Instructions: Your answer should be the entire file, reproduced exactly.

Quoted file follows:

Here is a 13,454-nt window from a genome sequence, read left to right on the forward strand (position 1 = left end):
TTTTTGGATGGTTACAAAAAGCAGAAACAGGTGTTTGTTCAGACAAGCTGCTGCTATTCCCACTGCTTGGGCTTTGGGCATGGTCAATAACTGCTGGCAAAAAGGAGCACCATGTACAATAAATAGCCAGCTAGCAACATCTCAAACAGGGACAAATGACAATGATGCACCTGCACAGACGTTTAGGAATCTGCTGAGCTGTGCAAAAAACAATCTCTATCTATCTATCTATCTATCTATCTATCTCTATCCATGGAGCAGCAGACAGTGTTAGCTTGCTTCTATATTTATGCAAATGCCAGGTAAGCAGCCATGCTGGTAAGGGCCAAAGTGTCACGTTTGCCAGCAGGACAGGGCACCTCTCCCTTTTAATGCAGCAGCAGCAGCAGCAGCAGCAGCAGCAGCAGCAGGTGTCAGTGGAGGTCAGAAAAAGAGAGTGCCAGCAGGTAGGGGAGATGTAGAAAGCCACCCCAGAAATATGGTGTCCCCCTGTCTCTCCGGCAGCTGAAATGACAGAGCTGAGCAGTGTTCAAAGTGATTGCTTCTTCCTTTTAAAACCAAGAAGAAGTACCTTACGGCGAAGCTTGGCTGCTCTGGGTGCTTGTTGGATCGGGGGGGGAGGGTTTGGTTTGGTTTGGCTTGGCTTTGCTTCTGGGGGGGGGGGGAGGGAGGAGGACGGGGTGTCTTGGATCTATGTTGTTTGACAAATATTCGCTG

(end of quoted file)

Here is a 13,454-nt window from a genome sequence, read left to right on the forward strand (position 1 = left end):
TTTTTGGATGGTTACAAAAAGCAGAAACAGGTGTTTGTTCAGACAAGCTGCTGCTATTCCCACTGCTTGGGCTTTGGGCATGGTCAATAACTGCTGGCAAAAAGGAGCACCATGTACAATAAATAGCCAGCTAGCAACATCTCAAACAGGGACAAATGACAATGATGCACCTGCACAGACGTTTAGGAATCTGCTGAGCTGTGCAAAAAACAATCTCTATCTATCTATCTATCTATCTATCTATCTCTATCCATGGAGCAGCAGACAGTGTTAGCTTGCTTCTATATTTATGCAAATGCCAGGTAAGCAGCCATGCTGGTAAGGGCCAAAGTGTCACGTTTGCCAGCAGGACAGGGCACCTCTCCCTTTTAATGCAGCAGCAGCAGCAGCAGCAGCAGCAGCAGCAGCAGGTGTCAGTGGAGGTCAGAAAAAGAGAGTGCCAGCAGGTAGGGGAGATGTAGAAAGCCACCCCAGAAATATGGTGTCCCCCTGTCTCTCCGGCAGCTGAAATGACAGAGCTGAGCAGTGTTCAAAGTGATTGCTTCTTCCTTTTAAAACCAAGAAGAAGTACCTTACGGCGAAGCTTGGCTGCTCTGGGTGCTTGTTGGATCGGGGGGGGAGGGTTTGGTTTGGTTTGGCTTGGCTTTGCTTCTGGGGGGGGGGGGAGGGAGGAGGACGGGGTGTCTTGGATCTATGTTGTTTGACAAATATTCGCTG